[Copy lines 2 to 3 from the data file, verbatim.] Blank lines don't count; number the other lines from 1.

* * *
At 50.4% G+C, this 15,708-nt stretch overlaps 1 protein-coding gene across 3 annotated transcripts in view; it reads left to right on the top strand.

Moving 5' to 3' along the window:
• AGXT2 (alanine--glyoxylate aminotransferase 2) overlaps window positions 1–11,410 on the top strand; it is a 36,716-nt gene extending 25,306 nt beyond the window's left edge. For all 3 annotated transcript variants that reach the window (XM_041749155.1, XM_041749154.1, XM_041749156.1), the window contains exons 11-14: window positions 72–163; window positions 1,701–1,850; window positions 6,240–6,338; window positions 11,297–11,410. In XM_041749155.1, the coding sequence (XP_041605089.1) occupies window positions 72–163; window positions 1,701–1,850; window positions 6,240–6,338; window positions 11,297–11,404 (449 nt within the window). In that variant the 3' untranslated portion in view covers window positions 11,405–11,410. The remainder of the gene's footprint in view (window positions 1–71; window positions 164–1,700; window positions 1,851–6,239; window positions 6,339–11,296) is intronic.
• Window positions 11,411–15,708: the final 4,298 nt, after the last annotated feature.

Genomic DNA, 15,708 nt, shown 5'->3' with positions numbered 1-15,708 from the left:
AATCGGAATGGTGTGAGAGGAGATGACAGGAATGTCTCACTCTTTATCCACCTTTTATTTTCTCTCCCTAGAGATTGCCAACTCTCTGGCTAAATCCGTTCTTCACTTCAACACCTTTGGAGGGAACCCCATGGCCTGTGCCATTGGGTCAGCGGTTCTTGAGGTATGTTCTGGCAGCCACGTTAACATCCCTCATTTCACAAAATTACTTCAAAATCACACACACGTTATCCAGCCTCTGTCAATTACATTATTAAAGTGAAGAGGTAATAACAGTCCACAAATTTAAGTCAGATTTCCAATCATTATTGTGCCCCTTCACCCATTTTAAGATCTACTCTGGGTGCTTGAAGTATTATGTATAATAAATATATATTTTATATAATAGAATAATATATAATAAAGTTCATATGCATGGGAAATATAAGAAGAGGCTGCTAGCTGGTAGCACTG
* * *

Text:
Moving 5' to 3' along the window:
• AGXT2 (alanine--glyoxylate aminotransferase 2) overlaps window positions 1–11,410 on the top strand; it is a 36,716-nt gene extending 25,306 nt beyond the window's left edge. For all 3 annotated transcript variants that reach the window (XM_041749155.1, XM_041749154.1, XM_041749156.1), the window contains exons 11-14: window positions 72–163; window positions 1,701–1,850; window positions 6,240–6,338; window positions 11,297–11,410. In XM_041749155.1, the coding sequence (XP_041605089.1) occupies window positions 72–163; window positions 1,701–1,850; window positions 6,240–6,338; window positions 11,297–11,404 (449 nt within the window). In that variant the 3' untranslated portion in view covers window positions 11,405–11,410. The remainder of the gene's footprint in view (window positions 1–71; window positions 164–1,700; window positions 1,851–6,239; window positions 6,339–11,296) is intronic.